Home' RTCA Documents for Review : DO-230H FRAC Contents 194
© 2017, RTCA, Inc.
Establishing the “need” for video analytics.
Assuring that the analytic techniques will produce the expected benefits with tolerable false alarm
Determining how to evaluate what is achieved and compare the results to contracted specifications.
The false alarm issue is fundamental. Any camera which gives false alarms several times a day may be
tolerated, but even a small false alarm percentage for an airport having hundreds of cameras equipped with
video analytics is likely to overwhelm operators in the SOC and cause the system to be shut down.
Exterior and interior opportunities for using video analytics present different challenges, and should be
treated differently. All applications, however, require clear and sharp video images, and these images must
be of sufficient size (percent of screen height) to enable the analytic functions. Image quality and image
size requirements differ according to the analytical function and also differ among vendors.
Applying video analytics to exterior surveillance requires careful attention to scene conditions, especially
at night when target contrast is usually reduced, camera detectors are forced to operate a less than optimum
levels because of low scene illumination, and bright point light sources may be present in the scene which
can exceed camera dynamic range. The system design process should include testing of candidate sensors
and analytic functions over the full range of conditions for which they are to be used before the airport
makes a commitment.
Applying video analytics indoors should present fewer problems. Scene illumination should be under the
airport’s control, wind and fog will not be issues, distances will be relatively short, etc. That does not,
however, avoid the need for careful planning and testing, both of which are prerequisites to realizing
Each analytic function will present its own unique requirements. This process starts with defining the
minimum functionality needed at each camera site - an operational requirement to be decided by the airport;
the environment in which the function must perform (camera motion being a critical problem, since video
analytics are designed to work with fixed cameras, along with scene illumination); camera placement and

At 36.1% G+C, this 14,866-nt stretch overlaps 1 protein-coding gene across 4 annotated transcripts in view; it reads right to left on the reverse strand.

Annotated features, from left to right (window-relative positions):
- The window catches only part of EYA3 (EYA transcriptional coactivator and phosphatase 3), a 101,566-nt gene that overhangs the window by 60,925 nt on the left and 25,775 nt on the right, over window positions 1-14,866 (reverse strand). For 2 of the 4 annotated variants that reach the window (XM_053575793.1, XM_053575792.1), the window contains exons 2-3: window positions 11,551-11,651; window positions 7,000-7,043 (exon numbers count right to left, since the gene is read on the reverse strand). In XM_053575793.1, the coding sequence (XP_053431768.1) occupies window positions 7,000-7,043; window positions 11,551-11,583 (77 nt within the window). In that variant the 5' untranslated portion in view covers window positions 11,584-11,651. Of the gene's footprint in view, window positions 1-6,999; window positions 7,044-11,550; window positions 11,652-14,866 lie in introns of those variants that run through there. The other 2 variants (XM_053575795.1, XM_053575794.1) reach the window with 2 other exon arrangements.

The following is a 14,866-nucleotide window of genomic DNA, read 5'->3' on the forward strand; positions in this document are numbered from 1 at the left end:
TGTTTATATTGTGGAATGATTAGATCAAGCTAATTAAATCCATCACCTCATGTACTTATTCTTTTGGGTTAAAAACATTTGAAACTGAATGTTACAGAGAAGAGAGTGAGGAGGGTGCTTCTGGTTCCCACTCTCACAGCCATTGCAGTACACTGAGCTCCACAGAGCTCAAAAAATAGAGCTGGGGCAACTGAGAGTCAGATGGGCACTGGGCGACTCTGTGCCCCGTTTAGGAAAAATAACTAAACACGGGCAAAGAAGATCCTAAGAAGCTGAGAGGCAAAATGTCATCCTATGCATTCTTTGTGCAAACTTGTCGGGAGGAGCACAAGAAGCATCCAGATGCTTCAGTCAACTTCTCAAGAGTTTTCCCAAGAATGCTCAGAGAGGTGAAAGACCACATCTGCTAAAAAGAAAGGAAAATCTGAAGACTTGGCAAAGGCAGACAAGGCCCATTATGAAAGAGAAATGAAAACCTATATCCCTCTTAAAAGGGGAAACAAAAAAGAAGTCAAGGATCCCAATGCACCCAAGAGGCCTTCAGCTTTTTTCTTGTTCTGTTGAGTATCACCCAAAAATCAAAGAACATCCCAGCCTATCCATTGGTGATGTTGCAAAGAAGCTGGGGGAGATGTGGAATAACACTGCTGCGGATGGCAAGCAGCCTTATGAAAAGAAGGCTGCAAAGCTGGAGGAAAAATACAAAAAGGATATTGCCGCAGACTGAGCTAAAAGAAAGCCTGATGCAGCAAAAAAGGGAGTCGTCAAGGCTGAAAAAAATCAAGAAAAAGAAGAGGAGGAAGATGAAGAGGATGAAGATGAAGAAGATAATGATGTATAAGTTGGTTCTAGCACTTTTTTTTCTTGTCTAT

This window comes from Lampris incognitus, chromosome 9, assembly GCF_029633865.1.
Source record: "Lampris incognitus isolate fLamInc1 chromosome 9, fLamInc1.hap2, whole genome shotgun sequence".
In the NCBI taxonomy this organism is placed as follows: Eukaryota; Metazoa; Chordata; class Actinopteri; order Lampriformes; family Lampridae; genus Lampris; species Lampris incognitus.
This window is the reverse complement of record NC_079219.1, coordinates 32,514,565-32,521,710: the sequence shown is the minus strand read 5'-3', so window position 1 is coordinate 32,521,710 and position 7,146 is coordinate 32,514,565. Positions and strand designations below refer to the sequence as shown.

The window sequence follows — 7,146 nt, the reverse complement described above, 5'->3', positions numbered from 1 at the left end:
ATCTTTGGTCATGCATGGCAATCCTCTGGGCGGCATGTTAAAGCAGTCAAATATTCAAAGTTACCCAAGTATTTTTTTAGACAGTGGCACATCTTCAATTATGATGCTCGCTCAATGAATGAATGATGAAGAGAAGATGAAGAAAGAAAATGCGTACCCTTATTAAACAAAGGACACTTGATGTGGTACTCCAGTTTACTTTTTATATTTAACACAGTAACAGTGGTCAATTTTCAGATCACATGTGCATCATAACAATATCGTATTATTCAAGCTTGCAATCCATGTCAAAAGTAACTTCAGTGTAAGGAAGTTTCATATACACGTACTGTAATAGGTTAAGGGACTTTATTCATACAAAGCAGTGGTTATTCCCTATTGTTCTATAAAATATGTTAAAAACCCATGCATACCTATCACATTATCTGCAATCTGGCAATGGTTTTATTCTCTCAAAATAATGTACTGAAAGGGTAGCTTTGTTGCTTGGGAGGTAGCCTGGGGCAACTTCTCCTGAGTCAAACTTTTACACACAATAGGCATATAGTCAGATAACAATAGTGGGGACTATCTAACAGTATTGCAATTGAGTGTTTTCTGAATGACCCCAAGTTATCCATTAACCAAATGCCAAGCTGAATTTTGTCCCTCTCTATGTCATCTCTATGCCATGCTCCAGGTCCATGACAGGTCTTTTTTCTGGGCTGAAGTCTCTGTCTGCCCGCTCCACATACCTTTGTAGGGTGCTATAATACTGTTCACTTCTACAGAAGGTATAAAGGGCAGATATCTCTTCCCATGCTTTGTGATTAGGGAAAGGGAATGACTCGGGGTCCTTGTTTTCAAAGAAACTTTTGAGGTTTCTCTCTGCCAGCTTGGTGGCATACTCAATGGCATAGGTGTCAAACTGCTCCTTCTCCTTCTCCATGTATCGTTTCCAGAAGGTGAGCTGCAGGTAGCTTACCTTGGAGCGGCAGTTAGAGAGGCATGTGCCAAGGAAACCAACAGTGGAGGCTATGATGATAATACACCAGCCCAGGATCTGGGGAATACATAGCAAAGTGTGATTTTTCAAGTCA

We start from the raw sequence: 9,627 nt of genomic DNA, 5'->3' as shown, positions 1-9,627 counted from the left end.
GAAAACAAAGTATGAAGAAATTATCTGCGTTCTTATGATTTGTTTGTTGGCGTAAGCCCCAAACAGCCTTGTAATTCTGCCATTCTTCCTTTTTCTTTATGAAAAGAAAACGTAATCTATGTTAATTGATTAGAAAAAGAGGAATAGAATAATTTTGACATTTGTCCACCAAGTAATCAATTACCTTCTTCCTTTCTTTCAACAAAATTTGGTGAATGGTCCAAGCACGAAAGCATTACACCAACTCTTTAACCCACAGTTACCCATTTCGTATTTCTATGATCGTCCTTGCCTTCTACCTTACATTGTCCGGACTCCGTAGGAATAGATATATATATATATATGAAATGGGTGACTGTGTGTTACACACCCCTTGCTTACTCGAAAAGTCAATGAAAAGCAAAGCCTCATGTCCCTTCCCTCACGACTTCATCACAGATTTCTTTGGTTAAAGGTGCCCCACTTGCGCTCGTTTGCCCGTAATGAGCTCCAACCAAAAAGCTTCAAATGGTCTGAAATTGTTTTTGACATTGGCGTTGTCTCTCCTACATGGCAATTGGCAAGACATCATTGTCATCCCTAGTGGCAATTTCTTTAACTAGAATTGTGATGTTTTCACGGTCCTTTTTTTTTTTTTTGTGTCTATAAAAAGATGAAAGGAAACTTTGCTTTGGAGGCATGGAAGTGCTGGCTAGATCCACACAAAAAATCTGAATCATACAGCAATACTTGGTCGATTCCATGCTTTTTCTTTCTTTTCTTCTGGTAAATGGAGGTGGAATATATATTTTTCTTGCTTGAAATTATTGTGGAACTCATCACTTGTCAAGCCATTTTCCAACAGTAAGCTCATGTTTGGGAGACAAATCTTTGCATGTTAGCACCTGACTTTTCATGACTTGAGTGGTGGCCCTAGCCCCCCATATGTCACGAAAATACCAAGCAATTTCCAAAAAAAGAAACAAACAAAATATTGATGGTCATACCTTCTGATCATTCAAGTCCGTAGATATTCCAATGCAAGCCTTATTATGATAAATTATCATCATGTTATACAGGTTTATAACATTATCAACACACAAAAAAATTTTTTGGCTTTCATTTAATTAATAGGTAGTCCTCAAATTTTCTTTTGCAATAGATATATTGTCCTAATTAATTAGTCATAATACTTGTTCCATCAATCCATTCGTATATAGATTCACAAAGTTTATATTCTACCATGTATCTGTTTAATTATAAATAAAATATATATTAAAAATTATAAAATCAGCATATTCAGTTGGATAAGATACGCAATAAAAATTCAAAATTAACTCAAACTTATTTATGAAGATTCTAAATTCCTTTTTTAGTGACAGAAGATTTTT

aspect needed to achieve the performance objectives; minimum and maximum field coverage and resolution
requirements, especially important if megapixel cameras are to be used; and the maximum false alarm rate
that can be tolerated.
In this context, being able to do one function very well may be more useful for security purposes than doing
several functions less well. The following list is representative of the video analytic functions that an airport
might consider adopting selectively based on the specific requirements of each situational condition:
Video Motion Detection - Detect and track multiple moving objects in a Region of Interest (ROI)
defined in the camera field-of-view. VMD is mature for target detection, but provides limited target
Tripwire - Detect when an object crosses a defined threshold or multiple thresholds. This is a
variation of the VMD analytic.
Counter Flow - Detect an object moving counter to normal flow direction, e.g., on a boarding bridge
or along a fenced perimeter. Effective in uncluttered environments, especially indoors, less useful
when dynamic clutter is present, e.g., passenger traffic moving through a terminal.
Congestion - Alert the SOC when the number of objects in a Region of Interest (ROI) exceeds a
threshold. Evolved from VMD, this function is sensitive to camera position and requires more
precise and complicated rules than VMD.
Abandoned Object - Detect an object left unattended for a defined period of time. A complicated
video analytic functions to implement because of the many possible target scenarios which include
multiple objects at variable times, objects being occluded for variable lengths of time by passenger
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